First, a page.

Each Wild Idea: Writing, Photography, History

Front Cover
MIT Press, 2002 - Photography - 236 pages
1 Review

In Each Wild Idea, Geoffrey Batchen explores a wide range of photographic subjects, from the timing of the medium's invention to the various implications of cyberculture. Along the way, he reflects on contemporary art photography, the role of the vernacular in photography's history, and the Australianness of Australian photography.The essays all focus on a consideration of specific photographs -- from a humble combination of baby photos and bronzed booties to a masterwork by Alfred Stieglitz. Although Batchen views each photograph within the context of broader social and political forces, he also engages its own distinctive formal attributes. In short, he sees photography as something that is simultaneously material and cultural. In an effort to evoke the lived experience of history, he frequently relies on sheer description as the mode of analysis, insisting that we look right at -- rather than beyond -- the photograph being discussed. A constant theme throughout the book is the question of photography's past, present, and future identity.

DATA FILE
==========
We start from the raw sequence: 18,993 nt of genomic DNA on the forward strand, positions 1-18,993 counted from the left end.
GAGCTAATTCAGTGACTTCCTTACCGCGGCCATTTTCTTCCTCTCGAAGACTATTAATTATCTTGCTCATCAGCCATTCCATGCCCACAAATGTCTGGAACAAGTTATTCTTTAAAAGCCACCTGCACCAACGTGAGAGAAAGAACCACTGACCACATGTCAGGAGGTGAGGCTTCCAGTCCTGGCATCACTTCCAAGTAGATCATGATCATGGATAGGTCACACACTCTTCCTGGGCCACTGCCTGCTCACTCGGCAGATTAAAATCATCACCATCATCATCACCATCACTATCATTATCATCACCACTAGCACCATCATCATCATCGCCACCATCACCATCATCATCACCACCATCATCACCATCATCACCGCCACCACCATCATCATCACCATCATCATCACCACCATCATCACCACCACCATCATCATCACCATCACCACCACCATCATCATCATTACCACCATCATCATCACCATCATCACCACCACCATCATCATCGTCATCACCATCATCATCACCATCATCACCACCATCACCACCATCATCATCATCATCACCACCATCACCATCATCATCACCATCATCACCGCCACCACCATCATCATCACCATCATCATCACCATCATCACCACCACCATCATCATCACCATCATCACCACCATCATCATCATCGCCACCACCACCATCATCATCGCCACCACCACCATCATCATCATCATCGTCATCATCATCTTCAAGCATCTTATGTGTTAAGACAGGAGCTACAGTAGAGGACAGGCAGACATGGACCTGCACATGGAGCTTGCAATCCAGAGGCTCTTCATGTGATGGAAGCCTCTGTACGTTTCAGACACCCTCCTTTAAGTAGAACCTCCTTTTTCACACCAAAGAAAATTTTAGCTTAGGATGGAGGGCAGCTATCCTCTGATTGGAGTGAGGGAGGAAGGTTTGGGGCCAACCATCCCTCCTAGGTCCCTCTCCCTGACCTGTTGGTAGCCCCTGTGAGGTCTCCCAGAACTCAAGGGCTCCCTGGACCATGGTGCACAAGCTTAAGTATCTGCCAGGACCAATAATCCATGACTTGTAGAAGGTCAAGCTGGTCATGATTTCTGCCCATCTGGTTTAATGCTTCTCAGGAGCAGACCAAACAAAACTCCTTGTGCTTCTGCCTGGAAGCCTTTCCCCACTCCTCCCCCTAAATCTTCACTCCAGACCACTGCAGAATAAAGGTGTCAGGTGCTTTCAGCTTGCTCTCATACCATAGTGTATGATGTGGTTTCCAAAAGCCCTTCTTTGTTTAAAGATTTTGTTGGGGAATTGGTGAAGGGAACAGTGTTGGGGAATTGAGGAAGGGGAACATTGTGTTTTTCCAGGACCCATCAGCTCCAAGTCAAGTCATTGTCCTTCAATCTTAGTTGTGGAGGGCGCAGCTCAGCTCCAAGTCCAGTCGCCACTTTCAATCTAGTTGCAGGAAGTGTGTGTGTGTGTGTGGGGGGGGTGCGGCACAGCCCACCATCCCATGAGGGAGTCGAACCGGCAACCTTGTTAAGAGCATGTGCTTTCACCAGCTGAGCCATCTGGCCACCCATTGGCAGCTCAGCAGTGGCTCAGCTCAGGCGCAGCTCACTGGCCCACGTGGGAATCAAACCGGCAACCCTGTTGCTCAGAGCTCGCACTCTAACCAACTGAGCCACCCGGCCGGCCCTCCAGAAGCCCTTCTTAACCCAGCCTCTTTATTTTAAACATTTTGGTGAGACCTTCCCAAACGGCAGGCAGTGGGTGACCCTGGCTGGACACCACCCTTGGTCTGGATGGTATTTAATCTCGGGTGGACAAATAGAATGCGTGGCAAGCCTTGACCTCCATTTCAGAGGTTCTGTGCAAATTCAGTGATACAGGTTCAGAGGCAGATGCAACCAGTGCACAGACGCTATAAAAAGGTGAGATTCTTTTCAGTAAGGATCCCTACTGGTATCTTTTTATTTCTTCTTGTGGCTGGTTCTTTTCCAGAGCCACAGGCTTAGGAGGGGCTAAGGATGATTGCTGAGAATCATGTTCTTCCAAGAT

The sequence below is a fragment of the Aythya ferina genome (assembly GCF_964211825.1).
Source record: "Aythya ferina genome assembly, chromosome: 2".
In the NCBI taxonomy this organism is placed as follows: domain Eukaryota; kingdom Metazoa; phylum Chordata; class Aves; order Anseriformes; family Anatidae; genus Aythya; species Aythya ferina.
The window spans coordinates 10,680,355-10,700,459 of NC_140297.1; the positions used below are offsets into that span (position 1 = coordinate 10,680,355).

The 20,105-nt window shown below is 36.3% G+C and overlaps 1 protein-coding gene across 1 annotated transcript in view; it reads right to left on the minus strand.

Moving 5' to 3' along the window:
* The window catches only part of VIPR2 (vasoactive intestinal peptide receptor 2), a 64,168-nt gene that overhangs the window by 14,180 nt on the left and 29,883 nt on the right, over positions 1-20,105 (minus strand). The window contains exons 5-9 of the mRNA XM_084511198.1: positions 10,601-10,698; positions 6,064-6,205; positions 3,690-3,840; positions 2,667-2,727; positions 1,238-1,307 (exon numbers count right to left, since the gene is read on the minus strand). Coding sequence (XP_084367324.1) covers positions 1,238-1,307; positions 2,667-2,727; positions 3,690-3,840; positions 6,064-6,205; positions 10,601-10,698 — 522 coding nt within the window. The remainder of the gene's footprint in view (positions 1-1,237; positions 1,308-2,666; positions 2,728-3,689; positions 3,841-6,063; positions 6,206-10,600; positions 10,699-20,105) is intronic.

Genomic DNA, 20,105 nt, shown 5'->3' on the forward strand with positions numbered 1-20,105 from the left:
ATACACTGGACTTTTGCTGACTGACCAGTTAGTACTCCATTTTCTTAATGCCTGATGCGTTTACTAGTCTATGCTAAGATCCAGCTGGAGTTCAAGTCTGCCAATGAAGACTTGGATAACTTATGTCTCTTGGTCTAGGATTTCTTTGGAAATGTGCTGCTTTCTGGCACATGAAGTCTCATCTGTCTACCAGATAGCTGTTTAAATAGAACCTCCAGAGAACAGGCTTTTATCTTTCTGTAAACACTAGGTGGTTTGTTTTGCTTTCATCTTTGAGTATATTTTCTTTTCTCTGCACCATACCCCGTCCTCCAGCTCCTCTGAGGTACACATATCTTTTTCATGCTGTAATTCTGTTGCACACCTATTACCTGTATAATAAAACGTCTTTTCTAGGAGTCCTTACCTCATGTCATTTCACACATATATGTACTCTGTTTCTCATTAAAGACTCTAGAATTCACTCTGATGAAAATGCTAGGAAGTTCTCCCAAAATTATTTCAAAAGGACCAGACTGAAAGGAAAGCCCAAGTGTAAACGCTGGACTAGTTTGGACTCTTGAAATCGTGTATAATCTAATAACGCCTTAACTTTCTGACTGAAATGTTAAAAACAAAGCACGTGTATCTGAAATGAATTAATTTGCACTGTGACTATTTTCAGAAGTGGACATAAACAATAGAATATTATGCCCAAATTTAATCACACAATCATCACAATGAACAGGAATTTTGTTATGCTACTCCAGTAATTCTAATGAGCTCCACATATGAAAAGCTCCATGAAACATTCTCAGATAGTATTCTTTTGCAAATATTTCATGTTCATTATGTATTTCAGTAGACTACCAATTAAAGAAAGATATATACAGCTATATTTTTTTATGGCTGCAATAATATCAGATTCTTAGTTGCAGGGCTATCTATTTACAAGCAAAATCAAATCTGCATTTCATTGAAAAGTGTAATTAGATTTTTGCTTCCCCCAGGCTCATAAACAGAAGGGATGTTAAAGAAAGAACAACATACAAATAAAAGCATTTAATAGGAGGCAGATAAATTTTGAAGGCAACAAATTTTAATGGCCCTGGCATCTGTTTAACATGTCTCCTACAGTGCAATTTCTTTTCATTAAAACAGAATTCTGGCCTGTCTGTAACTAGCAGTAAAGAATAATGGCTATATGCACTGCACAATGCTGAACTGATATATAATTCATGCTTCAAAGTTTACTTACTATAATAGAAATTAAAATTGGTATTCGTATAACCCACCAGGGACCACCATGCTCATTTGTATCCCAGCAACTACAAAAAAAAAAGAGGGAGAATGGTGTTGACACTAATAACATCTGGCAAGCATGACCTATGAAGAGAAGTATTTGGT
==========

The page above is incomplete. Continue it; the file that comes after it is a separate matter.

What people are saying - Write a review

Each wild idea: writing, photography, history

User Review  - Not Available - Book Verdict

As both an art medium and a way to record events, photography has become ubiquitous in our increasingly image-driven culture since its invention in the early 1800s. These two interesting books take ... Read full review

Contents

PRELUDE
viii
DESIRING PRODUCTION
2
AUSTRALIAN MADE
26
VERNACULAR PHOTOGRAPHIES
56
TAKING AND MAKING
82
POSTPHOTOGRAPHY
108
ECTOPLASM
128
PHOTOGENICS
146
OBEDIENT NUMBERS SOFT DELIGHT
164
DARTA
176
NOTES
192
INDEX
230
Copyright

Common terms and phrases

References to this book

All Book Search results »

About the author (2002)

Geoffrey Batchen is Professor of the History of Photography and Contemporary Art at the City University of New York Graduate Center. He is the author of Burning with Desire: The Conceptions of Photography (1999) and Each Wild Idea: Writing, Photography, History (2002), both published by the MIT Press.

Bibliographic information